New figures reveal fall in construction inspections

 Figures obtained by construction union UCATT have revealed a decline in the number of inspections that the Health and Safety Executive are undertaking on construction sites.

UCATT made a Freedom of Information request to discover the number of proactive (unannounced) construction inspections being made by the HSE for the year 2014/15 and these figures were then compared to a previous request for the same information in 2012/13.

This revealed that the total number of HSE inspections for 2012/13 was 10,577 compared to 9,656 in 2014/15 a reduction of 8.7%. This decline in inspections came at a time when the construction industry was recovering from recession and activity was increasing.

The biggest reduction was in Scotland which saw a drop of 55.7% in inspections. There was also a decreases: in the North East 28.5%, North West 32.5%, the South East 19.6% and in Wales 3.4%. There were some English regions where the number of inspections increased and the overall reduction for England was 2%.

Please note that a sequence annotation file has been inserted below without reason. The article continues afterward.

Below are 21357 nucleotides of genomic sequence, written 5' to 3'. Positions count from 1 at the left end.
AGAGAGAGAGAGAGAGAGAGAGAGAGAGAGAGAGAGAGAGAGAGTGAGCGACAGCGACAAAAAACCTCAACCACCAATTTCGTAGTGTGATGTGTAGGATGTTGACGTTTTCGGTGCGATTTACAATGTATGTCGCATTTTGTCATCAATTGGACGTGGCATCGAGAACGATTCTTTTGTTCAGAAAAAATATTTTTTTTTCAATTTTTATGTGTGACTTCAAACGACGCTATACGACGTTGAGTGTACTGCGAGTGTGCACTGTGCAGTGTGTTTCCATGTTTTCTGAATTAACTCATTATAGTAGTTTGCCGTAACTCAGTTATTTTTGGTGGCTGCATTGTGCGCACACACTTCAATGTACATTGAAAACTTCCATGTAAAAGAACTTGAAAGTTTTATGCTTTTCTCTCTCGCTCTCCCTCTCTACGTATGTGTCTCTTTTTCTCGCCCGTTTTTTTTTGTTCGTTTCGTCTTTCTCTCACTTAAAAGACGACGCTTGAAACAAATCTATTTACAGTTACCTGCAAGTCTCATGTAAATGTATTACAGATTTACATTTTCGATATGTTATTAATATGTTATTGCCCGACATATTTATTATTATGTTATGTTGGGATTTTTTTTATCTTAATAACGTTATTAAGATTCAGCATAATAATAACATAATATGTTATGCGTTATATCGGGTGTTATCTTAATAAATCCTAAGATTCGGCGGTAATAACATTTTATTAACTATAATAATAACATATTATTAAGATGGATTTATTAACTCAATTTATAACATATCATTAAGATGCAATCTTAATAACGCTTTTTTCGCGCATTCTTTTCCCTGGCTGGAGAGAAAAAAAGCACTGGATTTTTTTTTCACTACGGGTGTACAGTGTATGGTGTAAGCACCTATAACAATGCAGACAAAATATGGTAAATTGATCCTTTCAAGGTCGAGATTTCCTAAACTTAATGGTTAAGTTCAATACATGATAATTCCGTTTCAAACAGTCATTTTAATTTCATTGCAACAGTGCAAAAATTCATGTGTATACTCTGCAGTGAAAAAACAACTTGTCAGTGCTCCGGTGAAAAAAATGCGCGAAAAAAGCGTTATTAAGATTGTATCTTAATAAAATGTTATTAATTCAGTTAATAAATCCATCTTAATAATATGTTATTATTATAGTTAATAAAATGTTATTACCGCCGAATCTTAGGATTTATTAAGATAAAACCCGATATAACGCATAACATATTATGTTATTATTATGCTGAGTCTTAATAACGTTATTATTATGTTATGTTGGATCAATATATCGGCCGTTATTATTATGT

Brian Rye, Acting General Secretary of UCATT, said: “This fall in inspection activity is deeply troubling. The prospect of an unexpected knock on the door by a construction inspector is what keeps many employers on their toes. If employers believe that their safety procedures are not going to be checked this will lead to slackness and corners being cut. Workers could pay with their lives.”

Construction is the most dangerous industry in the UK in 2014/15, 35 construction workers suffered fatal injuries.

Mr Rye added: “The HSE needs to explain what is behind the reduction in inspectors is this due to budget cuts or specific policies to reduce inspection activity? Construction workers deserve to be told the truth.”


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